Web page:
Determining whether a technology is really “clean” or not is far from easy. It requires a holistic approach, and not just focusing on its performance during the production or use phase.

“Take electric vehicles, for example,” says Enrico Benetto, who heads the Environmental Sustainability Assessment and Circularity (SUSTAIN) unit of LIST’s Environmental Research and Innovation department. “Although their adoption is a major step towards cleaner mobility, different aspects all along their lifecycle need to be carefully considered when designing their deployment. They will only generate significant environmental gains if the electricity used comes from renewable sources, for example. Batteries should be reused at the end of their lives, for example to store renewable energy in buildings, and potential social issues related to the extraction of raw materials have to be transparently addressed.”

Sustainable hydrogen production

Enrico Benetto of the Luxembourg Institute of Science and Technology (LIST) speaks about sustainaiblity by desingTwo of LIST’s current flagship research projects focus on making hydrogen production easier, cheaper and more environmentally friendly. The institute is working on innovative techniques for the fractionation of water molecules – composed of oxygen and hydrogen – in order to recover the hydrogen component directly, without the need for costly and energy-intensive catalysis processes. LIST is also developing special materials capable of capturing the solar energy needed to implement the fractionation of water molecules by a photo-electrochemical reaction.

Hydrogen can be an important source of energy in the future.

“Hydrogen can be an important source of energy in the future, in particular for aviation and maritime transportation, but current production methods are dependent on non-renewable energies,” comments Dr Benetto. “The development of these new techniques powered by solar energy can be a significant step forward when steered by a ‘sustainable by design’ approach.” The objective is to extend this emerging technology on an industrial scale by 2030.

Ensuring a positive impact

Defining holistic models for evaluating clean technologies is an important task for Dr Benetto and his team. Around 10 members of his units work as expert evaluators for the Solar Impulse Foundation, which is labelling 1,000 solutions that can protect the environment in a profitable way. LIST’s role is to ensure that the labelled technologies will really generate a positive impact throughout their complete lifecycle, thereby fostering the transition to a more sustainable society.

The team is also working on an evaluation matrix for characterising clean technologies at different levels of maturity in order to help financial investors assess their environmental friendliness and business potential. The work contributes to European and national sustainable finance initiatives, the objective of which is to channel private investment towards the transition to a climate-neutral economy.

Adapting user behaviour: the data approach

Although clean technologies are essential to achieve the EU’s objective of becoming climate-neutral by 2050, Dr Benetto is convinced that they are not enough. “We, as individuals and consumers, need to understand the impact of our use of technology and adapt our behaviour. Companies also have to better understand how their products really are being used, as reality might differ considerably from the design requirements.”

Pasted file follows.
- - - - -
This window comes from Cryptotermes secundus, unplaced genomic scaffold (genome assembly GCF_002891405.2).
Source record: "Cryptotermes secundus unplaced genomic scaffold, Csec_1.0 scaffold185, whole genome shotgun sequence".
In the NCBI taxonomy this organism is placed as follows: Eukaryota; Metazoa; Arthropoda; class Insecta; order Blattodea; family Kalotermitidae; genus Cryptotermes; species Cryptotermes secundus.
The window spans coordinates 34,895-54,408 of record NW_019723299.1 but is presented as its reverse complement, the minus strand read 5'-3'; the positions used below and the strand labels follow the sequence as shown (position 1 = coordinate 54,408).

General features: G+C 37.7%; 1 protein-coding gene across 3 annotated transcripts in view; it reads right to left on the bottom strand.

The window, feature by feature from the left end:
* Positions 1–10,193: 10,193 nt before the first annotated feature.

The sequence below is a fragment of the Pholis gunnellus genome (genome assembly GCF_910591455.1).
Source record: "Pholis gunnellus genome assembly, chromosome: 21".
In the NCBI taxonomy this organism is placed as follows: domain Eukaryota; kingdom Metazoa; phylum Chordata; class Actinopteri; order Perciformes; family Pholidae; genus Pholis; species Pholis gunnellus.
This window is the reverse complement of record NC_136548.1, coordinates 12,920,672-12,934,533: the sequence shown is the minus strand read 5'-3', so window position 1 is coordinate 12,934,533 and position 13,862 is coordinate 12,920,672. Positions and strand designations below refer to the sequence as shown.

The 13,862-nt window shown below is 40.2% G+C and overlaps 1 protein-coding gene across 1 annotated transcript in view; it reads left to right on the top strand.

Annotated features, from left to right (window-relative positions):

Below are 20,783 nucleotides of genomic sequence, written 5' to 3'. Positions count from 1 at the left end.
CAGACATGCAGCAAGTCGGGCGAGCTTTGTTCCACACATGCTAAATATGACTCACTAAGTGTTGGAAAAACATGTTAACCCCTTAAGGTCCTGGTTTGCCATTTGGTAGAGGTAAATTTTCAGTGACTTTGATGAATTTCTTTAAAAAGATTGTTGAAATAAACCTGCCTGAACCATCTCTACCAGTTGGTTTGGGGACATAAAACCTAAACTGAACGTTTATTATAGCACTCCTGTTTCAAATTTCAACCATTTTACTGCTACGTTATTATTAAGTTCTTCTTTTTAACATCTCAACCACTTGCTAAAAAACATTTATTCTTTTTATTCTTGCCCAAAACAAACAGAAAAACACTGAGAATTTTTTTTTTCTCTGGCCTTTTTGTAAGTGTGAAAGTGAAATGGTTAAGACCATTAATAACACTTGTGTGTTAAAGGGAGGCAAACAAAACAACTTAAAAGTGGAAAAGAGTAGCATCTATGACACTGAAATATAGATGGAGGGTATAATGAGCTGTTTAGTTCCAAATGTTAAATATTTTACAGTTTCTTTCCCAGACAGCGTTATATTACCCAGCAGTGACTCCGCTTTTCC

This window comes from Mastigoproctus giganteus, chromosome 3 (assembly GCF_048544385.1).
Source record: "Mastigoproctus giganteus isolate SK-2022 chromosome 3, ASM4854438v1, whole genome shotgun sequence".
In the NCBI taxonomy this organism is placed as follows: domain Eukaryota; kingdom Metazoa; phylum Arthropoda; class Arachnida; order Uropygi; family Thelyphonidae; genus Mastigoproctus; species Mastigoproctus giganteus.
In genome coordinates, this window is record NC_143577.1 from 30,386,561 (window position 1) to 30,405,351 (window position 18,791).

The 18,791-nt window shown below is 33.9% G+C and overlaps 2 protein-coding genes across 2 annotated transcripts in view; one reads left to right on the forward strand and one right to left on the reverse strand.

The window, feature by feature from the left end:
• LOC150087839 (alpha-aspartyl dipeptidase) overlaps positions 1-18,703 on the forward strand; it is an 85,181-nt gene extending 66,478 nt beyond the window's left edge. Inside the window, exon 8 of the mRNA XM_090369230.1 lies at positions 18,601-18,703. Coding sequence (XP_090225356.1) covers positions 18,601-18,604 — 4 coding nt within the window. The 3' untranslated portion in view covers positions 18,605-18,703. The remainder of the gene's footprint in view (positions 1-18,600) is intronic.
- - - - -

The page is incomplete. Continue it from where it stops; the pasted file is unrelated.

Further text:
We need to understand the impact of our use of technology and adapt our behaviour.

LIST is in the starting blocks for developing “digital twin” models and apps allowing users to be better informed and to share data, in a fair and secure way, with technology developers on how they actually use their products in everyday life. “I’m certain that client-centric technology development with a participatory approach, which involves users already from the design phase, will become increasingly important. This will be essential to sustain the energy and sustainability transitions in the next decade.”

Photo: Laurent Antonelli

Read more

Luxembourg remains a strong innovator


Luxembourg remains the 7th best-performing EU country in the 2022 edition of the European Innovation Scoreboard and continues to stand out for its highly attractive research system.
Read more

Previsionz expands to Luxembourg


German-born Previsionz is one of the recent additions to Luxembourg’s data ecosystem. Supported by Luxinnovation, the data analytics company has chosen Luxembourg as its springboard for international growth.
Read more

Luxembourg 13th most competitive country in the world


Luxembourg is ranked as the world’s 13th most competitive country in the 2022 edition of the IMD World Competitiveness Ranking. The country ranks 1st in the world for its economic performance.
Read more

Luxembourg among top 10 countries for post-COVID FDI recovery


Foreign direct investment in Luxembourg increased by 85% during the first half of 2022, compared to the first 6 months of 2019.
Read more

Luxembourg economy 3rd most resilient in the world


Luxembourg remains the world's 3rd most resilient economy in the 2022 FM Global Resilience Index. The country even strengthens its global score compared to last year.
Read more

Resources all news